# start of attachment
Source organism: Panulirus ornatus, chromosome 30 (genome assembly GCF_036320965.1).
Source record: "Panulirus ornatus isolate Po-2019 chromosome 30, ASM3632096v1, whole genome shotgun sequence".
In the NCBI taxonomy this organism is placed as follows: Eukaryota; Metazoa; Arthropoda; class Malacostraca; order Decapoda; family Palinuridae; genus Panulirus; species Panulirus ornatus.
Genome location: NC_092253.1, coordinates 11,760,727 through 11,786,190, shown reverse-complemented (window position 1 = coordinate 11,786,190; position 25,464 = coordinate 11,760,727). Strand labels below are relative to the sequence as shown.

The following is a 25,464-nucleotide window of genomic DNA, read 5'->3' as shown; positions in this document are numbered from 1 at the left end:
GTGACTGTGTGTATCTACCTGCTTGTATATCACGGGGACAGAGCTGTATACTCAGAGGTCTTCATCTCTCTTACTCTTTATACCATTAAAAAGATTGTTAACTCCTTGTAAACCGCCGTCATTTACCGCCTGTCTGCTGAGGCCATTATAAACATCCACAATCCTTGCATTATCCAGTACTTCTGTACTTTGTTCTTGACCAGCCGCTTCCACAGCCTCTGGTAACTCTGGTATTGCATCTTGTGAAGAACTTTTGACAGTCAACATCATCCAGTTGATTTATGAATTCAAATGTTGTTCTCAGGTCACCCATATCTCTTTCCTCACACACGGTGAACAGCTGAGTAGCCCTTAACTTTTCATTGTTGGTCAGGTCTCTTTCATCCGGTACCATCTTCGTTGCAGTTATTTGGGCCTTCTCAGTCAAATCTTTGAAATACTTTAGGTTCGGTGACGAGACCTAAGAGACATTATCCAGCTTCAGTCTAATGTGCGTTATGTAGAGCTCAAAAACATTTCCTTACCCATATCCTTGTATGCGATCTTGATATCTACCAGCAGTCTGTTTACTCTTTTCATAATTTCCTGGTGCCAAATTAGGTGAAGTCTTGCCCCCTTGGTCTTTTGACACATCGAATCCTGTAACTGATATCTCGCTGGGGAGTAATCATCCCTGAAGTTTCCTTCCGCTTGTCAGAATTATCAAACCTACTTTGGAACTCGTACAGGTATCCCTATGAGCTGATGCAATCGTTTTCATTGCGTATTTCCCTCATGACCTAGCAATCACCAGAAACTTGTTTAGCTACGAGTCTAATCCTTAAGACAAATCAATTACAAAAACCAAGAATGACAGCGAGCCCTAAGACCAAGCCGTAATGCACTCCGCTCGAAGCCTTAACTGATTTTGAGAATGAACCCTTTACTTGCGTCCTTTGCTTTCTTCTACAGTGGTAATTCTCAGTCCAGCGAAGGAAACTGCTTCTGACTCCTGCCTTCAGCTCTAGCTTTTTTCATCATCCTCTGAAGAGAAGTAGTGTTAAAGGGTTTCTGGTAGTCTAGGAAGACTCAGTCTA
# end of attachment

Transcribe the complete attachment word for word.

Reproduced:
Source organism: Panulirus ornatus, chromosome 30 (genome assembly GCF_036320965.1).
Source record: "Panulirus ornatus isolate Po-2019 chromosome 30, ASM3632096v1, whole genome shotgun sequence".
In the NCBI taxonomy this organism is placed as follows: Eukaryota; Metazoa; Arthropoda; class Malacostraca; order Decapoda; family Palinuridae; genus Panulirus; species Panulirus ornatus.
Genome location: NC_092253.1, coordinates 11,760,727 through 11,786,190, shown reverse-complemented (window position 1 = coordinate 11,786,190; position 25,464 = coordinate 11,760,727). Strand labels below are relative to the sequence as shown.

The following is a 25,464-nucleotide window of genomic DNA, read 5'->3' as shown; positions in this document are numbered from 1 at the left end:
GTGACTGTGTGTATCTACCTGCTTGTATATCACGGGGACAGAGCTGTATACTCAGAGGTCTTCATCTCTCTTACTCTTTATACCATTAAAAAGATTGTTAACTCCTTGTAAACCGCCGTCATTTACCGCCTGTCTGCTGAGGCCATTATAAACATCCACAATCCTTGCATTATCCAGTACTTCTGTACTTTGTTCTTGACCAGCCGCTTCCACAGCCTCTGGTAACTCTGGTATTGCATCTTGTGAAGAACTTTTGACAGTCAACATCATCCAGTTGATTTATGAATTCAAATGTTGTTCTCAGGTCACCCATATCTCTTTCCTCACACACGGTGAACAGCTGAGTAGCCCTTAACTTTTCATTGTTGGTCAGGTCTCTTTCATCCGGTACCATCTTCGTTGCAGTTATTTGGGCCTTCTCAGTCAAATCTTTGAAATACTTTAGGTTCGGTGACGAGACCTAAGAGACATTATCCAGCTTCAGTCTAATGTGCGTTATGTAGAGCTCAAAAACATTTCCTTACCCATATCCTTGTATGCGATCTTGATATCTACCAGCAGTCTGTTTACTCTTTTCATAATTTCCTGGTGCCAAATTAGGTGAAGTCTTGCCCCCTTGGTCTTTTGACACATCGAATCCTGTAACTGATATCTCGCTGGGGAGTAATCATCCCTGAAGTTTCCTTCCGCTTGTCAGAATTATCAAACCTACTTTGGAACTCGTACAGGTATCCCTATGAGCTGATGCAATCGTTTTCATTGCGTATTTCCCTCATGACCTAGCAATCACCAGAAACTTGTTTAGCTACGAGTCTAATCCTTAAGACAAATCAATTACAAAAACCAAGAATGACAGCGAGCCCTAAGACCAAGCCGTAATGCACTCCGCTCGAAGCCTTAACTGATTTTGAGAATGAACCCTTTACTTGCGTCCTTTGCTTTCTTCTACAGTGGTAATTCTCAGTCCAGCGAAGGAAACTGCTTCTGACTCCTGCCTTCAGCTCTAGCTTTTTTCATCATCCTCTGAAGAGAAGTAGTGTTAAAGGGTTTCTGGTAGTCTAGGAAGACTCAGTCTA